Single parent: free help with household chores!



Leaders: share this post with single parents!

Parenting alone can be overwhelming. If you are a single parent, the following strategies can lift some of the burden of running your home:

  • The responsibilities
  • The chores
  • The kids
  • The car
  • The laundry
  • The appointments
  • The kids’ activities
  • The schedule changes
  • The extra jobs or overtime

So let me ask you: Are you up for a summer challenge? A challenge that would make your life more fun and more enjoyable for the entire family this summer?

Many single parents try to do it all alone. For some, it’s a bad habit they get into from the beginning. For others, when things get hectic with kids’ activities during the school year, they slip into being the only one responsible on the home front.

Then comes summer, and the kids are out of school with extra time on their hands. The beginning of summer is a good time to step back and assess some changes that could make your life simpler and less hectic. Sound good? Read on.

It is not necessary or fair to the parent or the children for the parent to be the only one responsible for the home. Children need to be taught how to contribute. When children contribute, they feel more connected to the family.

Oh, many kids will gripe and complain, but basically, they feel included when they share family responsibilities. Plus, you are teaching them life skills they will need as they become adults.

Divide and conquer

Have a family meeting. Talk about the things that need to be done on a

Daily basis

  • Make their beds
  • Put dirty dishes in the dishwasher
  • Put clean dishes away each day
  • Meal preparation

Weekly basis

  • Clean bathrooms
  • Dust and vacuum
  • Mop kitchen (or other floors)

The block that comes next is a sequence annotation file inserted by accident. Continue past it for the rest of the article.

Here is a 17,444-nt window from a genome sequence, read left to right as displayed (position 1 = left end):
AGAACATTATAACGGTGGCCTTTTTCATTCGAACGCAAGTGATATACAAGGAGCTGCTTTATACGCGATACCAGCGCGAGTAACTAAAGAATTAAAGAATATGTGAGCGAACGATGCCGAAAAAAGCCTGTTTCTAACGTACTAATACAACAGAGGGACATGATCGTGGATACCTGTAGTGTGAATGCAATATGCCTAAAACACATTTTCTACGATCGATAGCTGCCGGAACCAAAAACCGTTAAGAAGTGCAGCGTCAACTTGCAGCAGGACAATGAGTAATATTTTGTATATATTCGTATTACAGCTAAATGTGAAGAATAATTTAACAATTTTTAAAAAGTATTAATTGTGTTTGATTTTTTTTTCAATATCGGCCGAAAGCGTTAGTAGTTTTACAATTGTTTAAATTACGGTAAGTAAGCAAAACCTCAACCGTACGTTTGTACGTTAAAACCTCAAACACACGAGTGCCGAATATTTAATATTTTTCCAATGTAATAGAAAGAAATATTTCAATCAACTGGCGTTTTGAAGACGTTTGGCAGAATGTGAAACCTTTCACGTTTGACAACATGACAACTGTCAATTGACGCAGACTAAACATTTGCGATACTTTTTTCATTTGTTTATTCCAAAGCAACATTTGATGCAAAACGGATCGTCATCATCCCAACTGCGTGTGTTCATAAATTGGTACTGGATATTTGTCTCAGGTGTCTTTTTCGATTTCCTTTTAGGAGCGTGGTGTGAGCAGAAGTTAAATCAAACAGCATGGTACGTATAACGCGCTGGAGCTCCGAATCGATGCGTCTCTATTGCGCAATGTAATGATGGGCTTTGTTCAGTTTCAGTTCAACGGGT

• Sort, wash, and fold laundry
  • Mow the yard

Monthly basis

  • Yardwork
  • Deep cleaning
  • Wash car
  • Clean inside car
  • Polish furniture and mirrors

Make it fun

Decide in advance what is needed to keep your home clean and tidy. Then take a trip to the store. Purchase some new items to use when cleaning. Somehow, it’s more fun when one has a new, shiny item to use when cleaning. Or when you get the newest cleaning spray that comes out purple but turns white right before your eyes.

At the store, give everyone a list of different items, and then let them scatter to scavenger hunt for their items. To keep it safe, go down one aisle at a time, and let the kids can scavenger hunt on the aisle in front of them. Make it a game of fun, and celebrate each accomplishment. Whoop and holler as the kids bring in their treasures.

More tips

What worked best for me was to make up a list each week, and let everyone sign up for what they wanted to do. That included me. I’d much rather be raking the grass than sorting socks.

During the week, everyone’s job had to be done before bedtime. On Saturday, they could choose when to do their jobs. My son liked to get his stuff done early, while my daughter did better later in the day. Allow your kids to make their own decisions on what works best for them (a life skill many kids don’t get to develop early on).

Make sure everyone has a “responsibility,” even the youngest of children. Even two and three year olds can learn to put their own clothes away. Make a game of sorting socks, underwear, shorts, and shirts and putting them where the items are stored. Believe it or not, toddlers like to help, and they can learn to fold things like washcloths. They like being a member of the working team.